"That’s a queer idea! Now there’s a thing I should never have thought of, I’m sure."
Having sat down, he twiddled his thumbs and remained wrapped in amazement. The silence and the solitude overwhelmed him. The time seemed long. Anxiously he thought of his barrow, which had been confiscated with its load of cabbages, carrots, celery, dandelion and corn-salad. And he wondered, asking himself with alarm: "What have they done with my barrow? "
On the third day he received a visit from his lawyer, Maître Lemerle, one of the youngest members of the Paris Bar, President of a section of La Ligue de la Patrie Française.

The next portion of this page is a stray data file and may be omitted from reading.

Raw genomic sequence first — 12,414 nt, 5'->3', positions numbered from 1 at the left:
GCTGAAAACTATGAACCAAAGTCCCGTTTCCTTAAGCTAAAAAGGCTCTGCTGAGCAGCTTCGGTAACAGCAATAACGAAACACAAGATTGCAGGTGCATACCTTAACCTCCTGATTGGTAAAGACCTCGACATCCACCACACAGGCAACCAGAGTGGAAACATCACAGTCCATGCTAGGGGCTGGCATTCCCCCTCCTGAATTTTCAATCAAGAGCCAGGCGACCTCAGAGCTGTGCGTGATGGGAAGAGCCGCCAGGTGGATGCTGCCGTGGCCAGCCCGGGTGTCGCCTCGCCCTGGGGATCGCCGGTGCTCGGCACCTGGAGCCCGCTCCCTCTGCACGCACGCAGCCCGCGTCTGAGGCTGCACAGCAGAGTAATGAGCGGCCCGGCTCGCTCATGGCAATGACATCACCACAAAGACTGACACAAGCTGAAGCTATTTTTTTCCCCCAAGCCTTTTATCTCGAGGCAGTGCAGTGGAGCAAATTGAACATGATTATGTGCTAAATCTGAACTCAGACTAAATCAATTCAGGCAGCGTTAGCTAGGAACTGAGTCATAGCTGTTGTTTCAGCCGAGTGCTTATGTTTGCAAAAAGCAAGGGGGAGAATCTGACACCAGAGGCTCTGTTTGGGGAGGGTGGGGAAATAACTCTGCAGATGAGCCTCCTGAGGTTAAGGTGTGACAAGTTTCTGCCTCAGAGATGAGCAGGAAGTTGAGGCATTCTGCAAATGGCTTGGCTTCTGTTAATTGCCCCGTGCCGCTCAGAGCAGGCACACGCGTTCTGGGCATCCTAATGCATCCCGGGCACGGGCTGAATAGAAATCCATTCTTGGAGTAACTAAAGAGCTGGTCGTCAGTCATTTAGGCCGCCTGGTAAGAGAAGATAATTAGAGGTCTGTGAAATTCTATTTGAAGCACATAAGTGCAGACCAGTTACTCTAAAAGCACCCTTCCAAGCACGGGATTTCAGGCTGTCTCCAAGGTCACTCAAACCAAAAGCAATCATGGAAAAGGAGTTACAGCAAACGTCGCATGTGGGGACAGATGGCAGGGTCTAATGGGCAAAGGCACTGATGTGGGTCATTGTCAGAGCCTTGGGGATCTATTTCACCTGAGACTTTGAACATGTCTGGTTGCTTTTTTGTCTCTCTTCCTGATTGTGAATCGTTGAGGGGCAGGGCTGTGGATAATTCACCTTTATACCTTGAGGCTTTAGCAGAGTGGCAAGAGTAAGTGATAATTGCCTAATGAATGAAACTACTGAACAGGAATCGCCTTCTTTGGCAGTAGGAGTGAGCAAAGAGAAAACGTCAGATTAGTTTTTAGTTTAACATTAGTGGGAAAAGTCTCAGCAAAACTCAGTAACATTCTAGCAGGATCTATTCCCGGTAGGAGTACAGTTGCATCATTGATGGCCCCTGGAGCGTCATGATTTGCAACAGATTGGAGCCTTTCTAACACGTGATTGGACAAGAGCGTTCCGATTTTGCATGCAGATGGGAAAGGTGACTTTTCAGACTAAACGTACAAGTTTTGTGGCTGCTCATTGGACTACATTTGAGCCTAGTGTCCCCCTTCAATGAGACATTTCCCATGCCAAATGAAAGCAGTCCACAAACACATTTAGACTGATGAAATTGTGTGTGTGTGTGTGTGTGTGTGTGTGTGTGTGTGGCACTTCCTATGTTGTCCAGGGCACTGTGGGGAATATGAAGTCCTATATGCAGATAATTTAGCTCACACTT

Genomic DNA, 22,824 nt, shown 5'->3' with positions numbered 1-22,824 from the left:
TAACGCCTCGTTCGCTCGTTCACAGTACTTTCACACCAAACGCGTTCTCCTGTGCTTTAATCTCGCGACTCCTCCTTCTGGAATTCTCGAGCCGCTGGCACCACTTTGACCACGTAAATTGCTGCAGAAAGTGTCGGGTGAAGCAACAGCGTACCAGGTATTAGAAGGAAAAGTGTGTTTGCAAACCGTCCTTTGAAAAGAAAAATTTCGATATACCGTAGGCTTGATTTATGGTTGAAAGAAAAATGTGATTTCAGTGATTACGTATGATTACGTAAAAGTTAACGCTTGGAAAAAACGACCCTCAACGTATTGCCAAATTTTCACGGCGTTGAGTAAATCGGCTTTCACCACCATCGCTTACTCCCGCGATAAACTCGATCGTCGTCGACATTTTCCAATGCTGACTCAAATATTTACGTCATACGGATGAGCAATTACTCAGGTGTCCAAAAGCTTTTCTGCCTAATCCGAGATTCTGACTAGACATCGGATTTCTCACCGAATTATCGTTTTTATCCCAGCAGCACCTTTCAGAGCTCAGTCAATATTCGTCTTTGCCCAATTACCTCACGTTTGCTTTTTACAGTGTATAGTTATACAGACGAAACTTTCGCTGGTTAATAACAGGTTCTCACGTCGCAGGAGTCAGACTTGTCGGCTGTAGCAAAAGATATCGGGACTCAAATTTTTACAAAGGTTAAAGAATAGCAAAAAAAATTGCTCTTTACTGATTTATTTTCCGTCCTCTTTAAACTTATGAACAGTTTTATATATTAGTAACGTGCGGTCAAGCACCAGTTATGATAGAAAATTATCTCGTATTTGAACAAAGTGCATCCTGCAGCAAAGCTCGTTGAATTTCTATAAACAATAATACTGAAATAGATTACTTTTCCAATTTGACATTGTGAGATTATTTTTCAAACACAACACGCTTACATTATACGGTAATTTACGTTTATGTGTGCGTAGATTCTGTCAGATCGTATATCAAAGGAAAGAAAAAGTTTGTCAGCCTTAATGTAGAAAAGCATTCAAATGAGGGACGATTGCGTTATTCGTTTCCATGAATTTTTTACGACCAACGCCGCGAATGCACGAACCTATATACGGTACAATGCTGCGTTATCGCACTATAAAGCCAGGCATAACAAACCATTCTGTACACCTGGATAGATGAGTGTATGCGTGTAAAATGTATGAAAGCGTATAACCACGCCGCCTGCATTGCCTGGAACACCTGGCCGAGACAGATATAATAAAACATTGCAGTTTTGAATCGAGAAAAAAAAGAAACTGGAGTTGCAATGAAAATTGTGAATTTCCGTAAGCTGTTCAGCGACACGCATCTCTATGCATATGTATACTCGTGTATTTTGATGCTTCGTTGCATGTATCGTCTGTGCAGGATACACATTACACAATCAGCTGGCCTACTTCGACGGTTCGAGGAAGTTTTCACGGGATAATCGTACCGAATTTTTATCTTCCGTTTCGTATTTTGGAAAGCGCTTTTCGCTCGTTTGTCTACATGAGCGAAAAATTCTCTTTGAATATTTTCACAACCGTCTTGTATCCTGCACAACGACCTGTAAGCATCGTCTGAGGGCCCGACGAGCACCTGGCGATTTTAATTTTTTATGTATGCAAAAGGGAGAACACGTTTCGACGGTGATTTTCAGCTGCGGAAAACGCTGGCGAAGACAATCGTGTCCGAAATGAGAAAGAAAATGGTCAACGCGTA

Crainquebille endeavoured to tell him his story; but it was not easy, for he was not accustomed to conversation. With a little help he might perhaps have succeeded. But his lawyer shook his head doubtfully at everything he said; and, turning over his papers, muttered:
"Hm! Hm! I don’t find anything about all this in my brief."
Then, in a bored tone, twirling his fair moustache he said:
"In your own interest it would be advisable, perhaps, for you to confess. Your persistence